Then there’s depreciation. Almost everyone’s heard that a new car loses 20 percent of its value as soon as it leaves the dealership, but many don’t realize that number can jump up to nearly 30 percent by the end of the vehicle’s first year on the road. With the average price of a new vehicle in the U.S. approaching $39,000, that’s nearly $12,000 out the window in just 12 months. This sort of loss might be easier to stomach in the best of times, but with a global pandemic wreaking havoc on the economy and job market, that sort of hit is felt especially hard in 2021.

Of course, some vehicles retain their value better than others. As the country’s single best-selling vehicle, it’s little surprise that the Ford F-150 does so well on the resale market. In fact, this truck has been named Kelly Blue Book’s Best Full-Size Pickup Truck every single year since that award was created. On average, the truck retains nearly 50 percent of its resale value even five years down the road, owing to its dependability and reputation as a hardworking vehicle that performs at a high level.

It’s not just the F-150. Ford has something of a knack for producing long-lasting vehicles that consumers have come to trust whether they be new or used. The Ford F-Series Super Duty, Ford Expedition, and Ford Mustang all rank near the top in their respective classes when it comes to resale value, and the Ford Transit tops its category among all vans. While these numbers speak for themselves, an informal survey will bear out the results – look around next time you’re driving down the highway, and you’re sure to notice a considerable number of late-model Fords sharing the road.

Affordable in More Ways Than One

Used cars also have the advantage of commanding lower insurance rates and registration costs. This is due to the fact that comprehensive and collision coverage is based on a car’s value and how expensive it would be to repair or replace in the event of an accident. Since used cars cost less, insuring them is also more affordable.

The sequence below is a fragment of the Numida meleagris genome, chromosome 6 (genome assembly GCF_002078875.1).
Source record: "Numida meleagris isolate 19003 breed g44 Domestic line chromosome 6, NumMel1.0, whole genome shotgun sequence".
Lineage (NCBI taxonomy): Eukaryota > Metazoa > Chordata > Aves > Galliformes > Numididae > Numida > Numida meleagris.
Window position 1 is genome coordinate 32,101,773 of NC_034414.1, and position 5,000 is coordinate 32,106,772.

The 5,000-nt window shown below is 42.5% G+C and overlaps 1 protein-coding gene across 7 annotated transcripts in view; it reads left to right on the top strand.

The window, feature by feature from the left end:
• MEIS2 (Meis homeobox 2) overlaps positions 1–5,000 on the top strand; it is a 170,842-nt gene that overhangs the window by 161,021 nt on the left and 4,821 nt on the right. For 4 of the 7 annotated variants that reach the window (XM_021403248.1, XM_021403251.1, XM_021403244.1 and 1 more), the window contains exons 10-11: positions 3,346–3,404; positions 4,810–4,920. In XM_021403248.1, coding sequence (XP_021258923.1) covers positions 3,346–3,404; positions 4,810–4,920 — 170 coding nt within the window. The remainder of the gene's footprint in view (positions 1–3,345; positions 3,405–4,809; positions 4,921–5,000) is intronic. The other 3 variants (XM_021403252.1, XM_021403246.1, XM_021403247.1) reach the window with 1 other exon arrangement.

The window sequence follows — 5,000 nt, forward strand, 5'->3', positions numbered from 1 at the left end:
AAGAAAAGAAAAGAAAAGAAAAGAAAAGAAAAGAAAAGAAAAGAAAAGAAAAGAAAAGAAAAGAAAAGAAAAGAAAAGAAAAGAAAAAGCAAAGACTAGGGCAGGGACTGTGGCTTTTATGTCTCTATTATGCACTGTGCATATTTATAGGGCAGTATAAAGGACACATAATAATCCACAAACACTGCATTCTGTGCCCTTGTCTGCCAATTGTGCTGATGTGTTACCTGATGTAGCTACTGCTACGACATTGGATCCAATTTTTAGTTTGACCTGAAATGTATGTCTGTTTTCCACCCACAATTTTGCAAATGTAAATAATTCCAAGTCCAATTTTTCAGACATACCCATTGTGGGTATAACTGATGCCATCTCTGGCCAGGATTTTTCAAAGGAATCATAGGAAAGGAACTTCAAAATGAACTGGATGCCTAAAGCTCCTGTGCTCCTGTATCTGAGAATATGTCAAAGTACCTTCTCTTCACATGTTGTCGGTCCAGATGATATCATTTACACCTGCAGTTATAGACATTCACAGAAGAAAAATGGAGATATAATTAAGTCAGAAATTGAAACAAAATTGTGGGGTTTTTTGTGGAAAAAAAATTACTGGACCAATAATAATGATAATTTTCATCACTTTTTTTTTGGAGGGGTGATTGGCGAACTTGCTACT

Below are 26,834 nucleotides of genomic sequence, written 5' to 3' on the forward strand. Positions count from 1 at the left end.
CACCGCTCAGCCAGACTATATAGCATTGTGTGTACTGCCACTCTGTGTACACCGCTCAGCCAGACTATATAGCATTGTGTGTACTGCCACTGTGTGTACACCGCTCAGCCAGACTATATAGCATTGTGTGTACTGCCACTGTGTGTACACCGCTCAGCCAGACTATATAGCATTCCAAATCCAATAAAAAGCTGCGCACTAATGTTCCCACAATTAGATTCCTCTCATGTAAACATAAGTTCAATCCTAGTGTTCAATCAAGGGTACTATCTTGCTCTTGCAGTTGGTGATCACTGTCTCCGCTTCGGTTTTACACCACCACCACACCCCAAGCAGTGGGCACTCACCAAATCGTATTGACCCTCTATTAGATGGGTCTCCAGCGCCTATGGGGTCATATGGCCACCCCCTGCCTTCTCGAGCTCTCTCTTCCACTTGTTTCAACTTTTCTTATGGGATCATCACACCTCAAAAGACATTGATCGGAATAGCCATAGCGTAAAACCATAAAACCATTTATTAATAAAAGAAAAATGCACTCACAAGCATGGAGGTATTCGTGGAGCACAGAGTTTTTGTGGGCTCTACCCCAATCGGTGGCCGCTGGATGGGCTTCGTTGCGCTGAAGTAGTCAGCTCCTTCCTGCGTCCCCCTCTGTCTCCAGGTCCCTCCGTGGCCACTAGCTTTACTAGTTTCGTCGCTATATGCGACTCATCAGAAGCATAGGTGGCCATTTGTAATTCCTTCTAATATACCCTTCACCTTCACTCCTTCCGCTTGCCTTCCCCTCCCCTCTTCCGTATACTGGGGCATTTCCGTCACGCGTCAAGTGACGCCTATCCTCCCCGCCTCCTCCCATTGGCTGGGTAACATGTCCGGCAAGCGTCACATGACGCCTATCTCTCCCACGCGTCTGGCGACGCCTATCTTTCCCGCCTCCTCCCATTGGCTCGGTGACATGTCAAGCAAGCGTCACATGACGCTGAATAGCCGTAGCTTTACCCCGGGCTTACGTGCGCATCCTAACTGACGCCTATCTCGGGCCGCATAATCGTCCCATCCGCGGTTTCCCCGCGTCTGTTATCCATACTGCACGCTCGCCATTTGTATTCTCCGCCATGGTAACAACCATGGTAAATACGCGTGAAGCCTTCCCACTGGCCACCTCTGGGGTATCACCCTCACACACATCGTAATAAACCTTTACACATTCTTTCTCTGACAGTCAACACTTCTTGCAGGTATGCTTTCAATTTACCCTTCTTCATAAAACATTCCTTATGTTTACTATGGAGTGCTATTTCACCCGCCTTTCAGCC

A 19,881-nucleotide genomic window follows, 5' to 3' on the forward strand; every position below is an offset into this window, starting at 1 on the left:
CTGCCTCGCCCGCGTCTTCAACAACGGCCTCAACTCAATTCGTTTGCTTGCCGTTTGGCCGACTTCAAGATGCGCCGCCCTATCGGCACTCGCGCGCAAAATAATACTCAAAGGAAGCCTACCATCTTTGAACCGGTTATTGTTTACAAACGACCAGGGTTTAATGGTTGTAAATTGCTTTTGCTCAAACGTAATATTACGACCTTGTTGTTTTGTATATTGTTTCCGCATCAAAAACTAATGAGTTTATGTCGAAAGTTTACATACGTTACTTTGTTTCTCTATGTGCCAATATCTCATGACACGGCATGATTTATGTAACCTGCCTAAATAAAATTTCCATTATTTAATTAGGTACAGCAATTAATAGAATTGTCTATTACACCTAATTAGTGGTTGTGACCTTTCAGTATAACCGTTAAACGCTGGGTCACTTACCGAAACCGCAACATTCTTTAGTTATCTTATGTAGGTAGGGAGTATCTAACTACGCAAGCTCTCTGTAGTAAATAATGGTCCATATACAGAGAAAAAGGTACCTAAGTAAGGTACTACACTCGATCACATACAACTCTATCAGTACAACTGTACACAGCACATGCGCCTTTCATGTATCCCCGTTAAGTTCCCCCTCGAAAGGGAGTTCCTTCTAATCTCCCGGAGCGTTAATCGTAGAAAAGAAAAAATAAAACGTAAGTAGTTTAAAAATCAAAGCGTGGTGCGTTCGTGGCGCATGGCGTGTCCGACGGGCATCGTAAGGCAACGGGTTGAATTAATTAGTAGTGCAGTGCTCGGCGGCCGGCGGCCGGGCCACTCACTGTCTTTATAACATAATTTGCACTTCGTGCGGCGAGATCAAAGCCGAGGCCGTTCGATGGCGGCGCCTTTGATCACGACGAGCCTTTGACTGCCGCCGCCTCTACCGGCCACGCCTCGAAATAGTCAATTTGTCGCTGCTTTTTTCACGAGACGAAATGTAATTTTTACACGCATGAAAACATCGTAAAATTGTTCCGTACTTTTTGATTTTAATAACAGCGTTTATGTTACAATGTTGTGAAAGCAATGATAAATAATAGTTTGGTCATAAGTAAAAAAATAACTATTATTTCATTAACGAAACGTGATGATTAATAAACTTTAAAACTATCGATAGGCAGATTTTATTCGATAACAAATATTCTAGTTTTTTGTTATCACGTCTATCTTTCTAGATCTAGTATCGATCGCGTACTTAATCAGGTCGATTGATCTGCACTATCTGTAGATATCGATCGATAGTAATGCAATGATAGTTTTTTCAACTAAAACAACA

Another advantage of a used car is the harder-to-quantify mental health benefit. New car owners can drive themselves crazy trying to keep their vehicle in showroom condition; one acquaintance didn’t remove the paper floor mats from his new SUV for weeks. While this might be good for Armor All stockholders, it can be a real stressor for owners, who, despite their best efforts, will still lose that 30 percent of overall value in the first year. This level of stress doesn’t exist for many used car owners, who can spend considerably less time on detailing and not have to worry about flying off the handle if the kids drop a lollipop between the seats.

An orange 2019 used Ford F-150 is driving down a two lane road.

Used Cars are More than Just Affordable

Of course, there are a few old prejudices that need to be assessed when you start looking into used cars. We’re conditioned to think that new always equates to better, and while it’s true that automotive technology has come a long way… it hasn’t come that far lately. A newer model vehicle might have some nice creature comforts that make the driving experience easier, but the really important technological developments that make the car safer and improve performance typically change little from year to year.

You can also forget the old adage “they don’t make them like they used to” when it comes to today’s used cars. Back in the day, reaching 100,000 miles on a car was the exception – now, not reaching 100,000 miles is considered surprising. Vehicles are increasingly being built to last, with the average used vehicle now exhibiting far fewer major issues than younger vehicles did even just a decade ago.

There’s never been a better time to consider a used car, and your local used Ford dealer is a great place to start. Remember, used cars aren’t only more affordable, they also lead to less stress and are more dependable than ever before.